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Data Exclusivity: An Indian Perspective

Aug 19, 2006
Praveen Dalal

The aim of this article is to analyse the applicability of "data exclusivity" provisions in India. The same assumes significance since India has to clear its position on one side or the other

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The grant or refusal of data exclusivity protection has to be considered keeping in mind the nation's interest and provisions of Doha Declaration and TRIPS Agreement, more particularly Article 39.3 of the TRIPS Agreement.

Introduction

Data exclusivity refers to a practice whereby, for a fixed period of time, drug regulatory authorities do not allow the registration files of an originator to be used to register a therapeutically equivalent generic version of that medicine. Data exclusivity is completely separate from patents.
In fact, the strongest impact may be felt in a country where there is no patent for a medicine - if data exclusivity is granted this will provide a monopoly for a set period.[1] Data exclusivity is one of the most controversial issues in the current discussion on pharmaceutical intellectual property policy-making globally. It is aimed at protecting and safeguarding pharmaceutical registration files, i.e. the data submitted by pharmaceutical companies to drug regulatory authorities (DRA) for the purpose of obtaining marketing approval for new drugs.
The underlying logic of data exclusivity suggests that it is an expression of trade-secrets, and that as such, data exclusivity should be independent of patents. Compared with patents, the market power of data exclusivity is, in theory, less restrictive, mainly because it does not legally prevent other companies from generating their own registration data. However, in practice, the vast financial resources and extended time required for gathering and generating pharmaceutical registration data for a new drug create a market barrier that is too high for generic-based companies.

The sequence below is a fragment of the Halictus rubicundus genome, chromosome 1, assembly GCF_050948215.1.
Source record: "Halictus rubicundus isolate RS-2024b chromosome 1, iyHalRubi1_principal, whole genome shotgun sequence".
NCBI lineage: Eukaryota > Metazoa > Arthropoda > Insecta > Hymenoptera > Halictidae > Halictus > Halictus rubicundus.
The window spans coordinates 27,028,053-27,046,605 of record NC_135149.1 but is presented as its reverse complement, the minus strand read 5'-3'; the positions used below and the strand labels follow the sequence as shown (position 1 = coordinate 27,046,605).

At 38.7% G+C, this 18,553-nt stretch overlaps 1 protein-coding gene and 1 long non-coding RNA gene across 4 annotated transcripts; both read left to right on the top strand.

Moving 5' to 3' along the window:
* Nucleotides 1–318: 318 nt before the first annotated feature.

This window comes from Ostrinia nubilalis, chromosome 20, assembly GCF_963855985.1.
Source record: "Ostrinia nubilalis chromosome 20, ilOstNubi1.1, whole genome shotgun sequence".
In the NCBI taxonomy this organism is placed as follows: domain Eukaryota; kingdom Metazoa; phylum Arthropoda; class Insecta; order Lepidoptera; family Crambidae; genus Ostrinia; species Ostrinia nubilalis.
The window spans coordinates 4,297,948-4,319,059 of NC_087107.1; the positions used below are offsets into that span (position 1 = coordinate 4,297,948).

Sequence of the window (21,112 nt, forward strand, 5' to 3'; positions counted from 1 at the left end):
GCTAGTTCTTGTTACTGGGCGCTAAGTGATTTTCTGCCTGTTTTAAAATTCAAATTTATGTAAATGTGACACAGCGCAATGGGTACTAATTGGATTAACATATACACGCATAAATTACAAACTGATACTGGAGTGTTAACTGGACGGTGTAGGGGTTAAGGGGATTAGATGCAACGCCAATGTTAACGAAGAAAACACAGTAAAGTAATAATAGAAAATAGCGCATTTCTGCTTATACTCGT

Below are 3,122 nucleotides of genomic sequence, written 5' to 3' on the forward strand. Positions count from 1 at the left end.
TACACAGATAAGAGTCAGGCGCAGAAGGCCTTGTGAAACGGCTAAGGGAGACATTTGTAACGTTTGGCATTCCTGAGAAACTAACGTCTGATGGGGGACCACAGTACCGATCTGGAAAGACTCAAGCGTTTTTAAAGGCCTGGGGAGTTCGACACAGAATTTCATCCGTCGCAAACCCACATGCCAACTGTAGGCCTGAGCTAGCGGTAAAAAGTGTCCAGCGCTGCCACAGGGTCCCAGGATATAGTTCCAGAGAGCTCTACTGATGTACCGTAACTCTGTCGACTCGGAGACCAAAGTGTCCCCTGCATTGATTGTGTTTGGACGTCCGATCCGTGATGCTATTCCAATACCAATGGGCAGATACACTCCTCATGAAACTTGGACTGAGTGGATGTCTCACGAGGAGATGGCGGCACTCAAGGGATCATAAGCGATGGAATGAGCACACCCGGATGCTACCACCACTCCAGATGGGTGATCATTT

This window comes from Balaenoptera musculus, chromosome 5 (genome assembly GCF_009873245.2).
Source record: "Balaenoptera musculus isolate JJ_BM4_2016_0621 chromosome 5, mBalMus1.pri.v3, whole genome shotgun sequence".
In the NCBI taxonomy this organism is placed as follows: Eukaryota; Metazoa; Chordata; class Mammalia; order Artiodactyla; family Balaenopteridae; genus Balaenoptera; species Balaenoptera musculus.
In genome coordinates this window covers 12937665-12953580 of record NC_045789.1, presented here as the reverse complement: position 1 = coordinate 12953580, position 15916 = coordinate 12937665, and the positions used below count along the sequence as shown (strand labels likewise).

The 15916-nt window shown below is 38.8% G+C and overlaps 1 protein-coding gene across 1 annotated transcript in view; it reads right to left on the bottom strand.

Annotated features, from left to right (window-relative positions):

The data included in the registration file of a pharmaceutical product is disclosed to the health regulatory authorities. Without this data a drug cannot be approved for market use. This in turn means that the term unfair commercial use is linked to the responsibility of the Government for protecting this data.[2] In what form such data has to be protected by the Government is a different issue. It may be protected in the form of administrative guidelines or it may be protected in the form of a separate law. The larger question that remains to be answered is whether India is at all required to protect the same in the form of a "statute"? This question directly relates to the Public International Law obligations of India as India is a signatory to the TRIPS Agreement. India is not required to provide any protection beyond the scope of TRIPS Agreement and any demand over and above that will be TRIPS plus option and not a TRIPS related obligation.

II. The relevant provisions

Article 39.1 of TRIPS establishes that in order to prevent unfair competition, as defined in Article 10bis of the Paris Convention, members shall protect undisclosed information and data submitted to governments and governmental agencies. Pursuant to Article 39.2, WTO members shall allow natural or legal persons to prevent information lawfully within their control from being disclosed, obtained, or used, without their consent, in a manner contrary to honest commercial practices. In order to be protected, undisclosed information must fulfil three criteria: